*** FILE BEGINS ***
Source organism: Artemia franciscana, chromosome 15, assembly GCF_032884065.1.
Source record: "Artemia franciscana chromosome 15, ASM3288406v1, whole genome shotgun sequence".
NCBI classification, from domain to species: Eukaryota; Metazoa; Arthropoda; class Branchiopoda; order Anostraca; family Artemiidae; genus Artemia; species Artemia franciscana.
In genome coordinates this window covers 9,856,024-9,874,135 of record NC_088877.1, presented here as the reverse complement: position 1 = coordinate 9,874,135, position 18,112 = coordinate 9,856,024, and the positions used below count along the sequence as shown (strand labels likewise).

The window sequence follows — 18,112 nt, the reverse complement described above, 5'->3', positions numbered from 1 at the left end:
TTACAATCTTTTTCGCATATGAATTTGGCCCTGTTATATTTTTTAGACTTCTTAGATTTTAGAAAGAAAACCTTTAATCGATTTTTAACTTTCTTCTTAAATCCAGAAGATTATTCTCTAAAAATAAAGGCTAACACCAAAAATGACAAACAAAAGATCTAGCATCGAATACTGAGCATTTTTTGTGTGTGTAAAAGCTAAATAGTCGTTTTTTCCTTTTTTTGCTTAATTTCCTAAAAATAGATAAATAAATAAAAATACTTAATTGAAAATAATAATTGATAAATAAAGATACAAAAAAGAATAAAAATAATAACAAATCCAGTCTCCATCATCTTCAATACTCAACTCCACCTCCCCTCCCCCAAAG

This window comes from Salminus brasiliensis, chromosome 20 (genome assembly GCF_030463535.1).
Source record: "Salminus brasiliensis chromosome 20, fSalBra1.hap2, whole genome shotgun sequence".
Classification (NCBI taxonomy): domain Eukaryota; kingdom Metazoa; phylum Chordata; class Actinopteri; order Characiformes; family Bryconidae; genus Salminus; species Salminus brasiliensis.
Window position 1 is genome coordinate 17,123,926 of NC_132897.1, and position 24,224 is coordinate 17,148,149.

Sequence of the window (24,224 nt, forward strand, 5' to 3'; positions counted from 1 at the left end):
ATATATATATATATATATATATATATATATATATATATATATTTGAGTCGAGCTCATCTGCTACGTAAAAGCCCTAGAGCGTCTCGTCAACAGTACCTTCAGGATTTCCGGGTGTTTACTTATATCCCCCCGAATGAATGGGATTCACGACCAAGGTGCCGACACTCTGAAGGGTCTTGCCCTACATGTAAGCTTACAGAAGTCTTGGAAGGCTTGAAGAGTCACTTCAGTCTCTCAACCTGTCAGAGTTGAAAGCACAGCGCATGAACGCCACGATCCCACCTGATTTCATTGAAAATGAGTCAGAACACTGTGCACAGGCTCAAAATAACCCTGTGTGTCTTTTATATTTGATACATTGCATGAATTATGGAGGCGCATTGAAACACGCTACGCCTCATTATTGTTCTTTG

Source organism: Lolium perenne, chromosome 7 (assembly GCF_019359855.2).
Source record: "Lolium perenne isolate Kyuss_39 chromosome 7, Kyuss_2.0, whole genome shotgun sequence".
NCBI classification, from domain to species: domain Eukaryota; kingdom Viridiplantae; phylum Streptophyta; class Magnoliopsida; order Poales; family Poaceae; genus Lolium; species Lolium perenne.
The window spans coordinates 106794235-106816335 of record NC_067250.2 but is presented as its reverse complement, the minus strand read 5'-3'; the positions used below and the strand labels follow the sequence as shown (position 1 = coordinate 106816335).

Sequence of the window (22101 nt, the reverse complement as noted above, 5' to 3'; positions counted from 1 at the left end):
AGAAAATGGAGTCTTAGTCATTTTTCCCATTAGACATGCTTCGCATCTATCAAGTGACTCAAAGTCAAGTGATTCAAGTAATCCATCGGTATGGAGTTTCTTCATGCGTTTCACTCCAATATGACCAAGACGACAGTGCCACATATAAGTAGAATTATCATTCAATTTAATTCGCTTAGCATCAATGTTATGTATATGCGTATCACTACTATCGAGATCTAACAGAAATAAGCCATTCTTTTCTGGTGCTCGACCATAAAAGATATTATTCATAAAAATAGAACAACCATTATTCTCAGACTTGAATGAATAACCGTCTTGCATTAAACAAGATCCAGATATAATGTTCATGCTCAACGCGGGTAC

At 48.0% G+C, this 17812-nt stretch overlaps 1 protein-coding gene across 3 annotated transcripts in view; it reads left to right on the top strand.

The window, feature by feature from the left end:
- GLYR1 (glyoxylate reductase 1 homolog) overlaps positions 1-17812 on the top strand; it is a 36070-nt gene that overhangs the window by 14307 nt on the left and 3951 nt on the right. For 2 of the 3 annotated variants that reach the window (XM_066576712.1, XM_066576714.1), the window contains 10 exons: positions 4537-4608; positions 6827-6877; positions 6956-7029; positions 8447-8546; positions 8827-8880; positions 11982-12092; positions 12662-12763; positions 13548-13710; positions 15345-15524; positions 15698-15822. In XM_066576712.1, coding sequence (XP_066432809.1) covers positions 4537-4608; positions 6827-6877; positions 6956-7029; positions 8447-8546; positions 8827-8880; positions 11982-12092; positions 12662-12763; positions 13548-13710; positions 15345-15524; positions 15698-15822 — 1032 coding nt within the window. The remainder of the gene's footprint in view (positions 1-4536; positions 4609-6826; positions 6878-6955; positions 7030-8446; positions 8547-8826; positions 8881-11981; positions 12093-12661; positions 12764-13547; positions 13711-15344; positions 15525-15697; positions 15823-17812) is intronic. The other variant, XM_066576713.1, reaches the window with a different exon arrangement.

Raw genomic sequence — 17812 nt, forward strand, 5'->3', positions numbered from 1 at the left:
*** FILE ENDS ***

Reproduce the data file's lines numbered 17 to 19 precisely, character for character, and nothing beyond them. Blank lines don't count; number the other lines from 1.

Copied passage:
Sequence of the window (22101 nt, the reverse complement as noted above, 5' to 3'; positions counted from 1 at the left end):
AGAAAATGGAGTCTTAGTCATTTTTCCCATTAGACATGCTTCGCATCTATCAAGTGACTCAAAGTCAAGTGATTCAAGTAATCCATCGGTATGGAGTTTCTTCATGCGTTTCACTCCAATATGACCAAGACGACAGTGCCACATATAAGTAGAATTATCATTCAATTTAATTCGCTTAGCATCAATGTTATGTATATGCGTATCACTACTATCGAGATCTAACAGAAATAAGCCATTCTTTTCTGGTGCTCGACCATAAAAGATATTATTCATAAAAATAGAACAACCATTATTCTCAGACTTGAATGAATAACCGTCTTGCATTAAACAAGATCCAGATATAATGTTCATGCTCAACGCGGGTAC

At 48.0% G+C, this 17812-nt stretch overlaps 1 protein-coding gene across 3 annotated transcripts in view; it reads left to right on the top strand.